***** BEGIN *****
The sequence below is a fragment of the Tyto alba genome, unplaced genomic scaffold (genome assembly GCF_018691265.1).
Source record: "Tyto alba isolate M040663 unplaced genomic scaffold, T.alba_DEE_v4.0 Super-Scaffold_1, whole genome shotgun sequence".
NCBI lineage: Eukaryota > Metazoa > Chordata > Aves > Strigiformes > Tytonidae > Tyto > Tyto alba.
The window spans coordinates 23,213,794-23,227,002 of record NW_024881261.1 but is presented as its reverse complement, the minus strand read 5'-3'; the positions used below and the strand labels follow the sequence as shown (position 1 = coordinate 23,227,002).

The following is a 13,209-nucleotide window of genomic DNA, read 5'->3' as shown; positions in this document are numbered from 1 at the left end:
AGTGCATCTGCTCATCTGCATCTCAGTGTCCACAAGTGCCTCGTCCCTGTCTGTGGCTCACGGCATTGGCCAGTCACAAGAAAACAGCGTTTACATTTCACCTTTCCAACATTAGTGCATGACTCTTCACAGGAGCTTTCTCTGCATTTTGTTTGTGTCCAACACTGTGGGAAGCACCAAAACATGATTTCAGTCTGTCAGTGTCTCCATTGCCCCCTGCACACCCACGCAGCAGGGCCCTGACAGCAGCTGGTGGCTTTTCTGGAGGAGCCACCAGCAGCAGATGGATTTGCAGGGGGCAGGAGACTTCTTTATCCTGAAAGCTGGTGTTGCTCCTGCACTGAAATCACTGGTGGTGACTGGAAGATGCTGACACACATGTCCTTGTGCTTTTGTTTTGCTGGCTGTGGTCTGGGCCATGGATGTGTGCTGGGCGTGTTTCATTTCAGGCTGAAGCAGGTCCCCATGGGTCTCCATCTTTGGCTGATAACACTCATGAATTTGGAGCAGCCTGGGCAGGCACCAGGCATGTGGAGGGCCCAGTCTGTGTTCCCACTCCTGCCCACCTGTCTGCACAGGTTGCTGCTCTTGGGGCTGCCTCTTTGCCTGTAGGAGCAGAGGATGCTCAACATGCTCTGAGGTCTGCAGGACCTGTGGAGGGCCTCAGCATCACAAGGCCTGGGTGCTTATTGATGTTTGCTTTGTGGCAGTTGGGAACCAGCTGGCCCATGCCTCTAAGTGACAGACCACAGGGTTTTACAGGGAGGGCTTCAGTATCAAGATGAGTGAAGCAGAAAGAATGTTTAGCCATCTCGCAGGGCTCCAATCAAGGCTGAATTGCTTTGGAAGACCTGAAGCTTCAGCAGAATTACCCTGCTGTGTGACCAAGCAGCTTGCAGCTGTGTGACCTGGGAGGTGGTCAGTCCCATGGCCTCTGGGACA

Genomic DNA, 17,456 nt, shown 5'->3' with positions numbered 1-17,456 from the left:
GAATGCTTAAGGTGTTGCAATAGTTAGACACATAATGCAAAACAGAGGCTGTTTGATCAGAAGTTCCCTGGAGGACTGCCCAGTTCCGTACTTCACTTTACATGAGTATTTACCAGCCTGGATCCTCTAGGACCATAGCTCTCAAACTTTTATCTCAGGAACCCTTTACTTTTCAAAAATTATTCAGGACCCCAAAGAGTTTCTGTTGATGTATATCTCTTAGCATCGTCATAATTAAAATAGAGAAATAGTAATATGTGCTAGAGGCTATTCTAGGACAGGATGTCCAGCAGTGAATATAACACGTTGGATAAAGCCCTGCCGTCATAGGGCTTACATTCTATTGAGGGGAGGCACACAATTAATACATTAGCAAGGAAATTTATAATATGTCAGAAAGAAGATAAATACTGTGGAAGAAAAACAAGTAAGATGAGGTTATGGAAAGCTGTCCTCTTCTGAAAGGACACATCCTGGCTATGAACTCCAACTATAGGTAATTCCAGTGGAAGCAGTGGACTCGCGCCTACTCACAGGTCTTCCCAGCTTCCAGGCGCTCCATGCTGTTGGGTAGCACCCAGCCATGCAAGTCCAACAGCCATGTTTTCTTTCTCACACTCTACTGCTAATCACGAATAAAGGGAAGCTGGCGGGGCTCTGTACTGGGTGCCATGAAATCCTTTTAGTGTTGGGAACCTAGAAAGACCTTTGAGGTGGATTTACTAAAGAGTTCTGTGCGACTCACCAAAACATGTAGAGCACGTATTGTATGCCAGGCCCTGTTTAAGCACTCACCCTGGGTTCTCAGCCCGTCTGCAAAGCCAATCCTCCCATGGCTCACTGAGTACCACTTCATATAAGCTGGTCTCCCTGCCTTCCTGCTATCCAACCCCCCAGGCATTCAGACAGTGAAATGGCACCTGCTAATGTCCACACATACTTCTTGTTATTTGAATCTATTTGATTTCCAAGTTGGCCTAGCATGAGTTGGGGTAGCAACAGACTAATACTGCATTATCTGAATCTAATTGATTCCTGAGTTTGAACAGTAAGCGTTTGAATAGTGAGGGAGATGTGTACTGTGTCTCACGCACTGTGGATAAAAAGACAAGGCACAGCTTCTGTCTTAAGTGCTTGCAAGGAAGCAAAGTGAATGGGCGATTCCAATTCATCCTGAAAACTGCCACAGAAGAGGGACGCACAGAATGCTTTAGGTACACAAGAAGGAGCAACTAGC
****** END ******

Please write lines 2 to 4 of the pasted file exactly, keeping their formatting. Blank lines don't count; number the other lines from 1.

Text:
Source record: "Tyto alba isolate M040663 unplaced genomic scaffold, T.alba_DEE_v4.0 Super-Scaffold_1, whole genome shotgun sequence".
NCBI lineage: Eukaryota > Metazoa > Chordata > Aves > Strigiformes > Tytonidae > Tyto > Tyto alba.
The window spans coordinates 23,213,794-23,227,002 of record NW_024881261.1 but is presented as its reverse complement, the minus strand read 5'-3'; the positions used below and the strand labels follow the sequence as shown (position 1 = coordinate 23,227,002).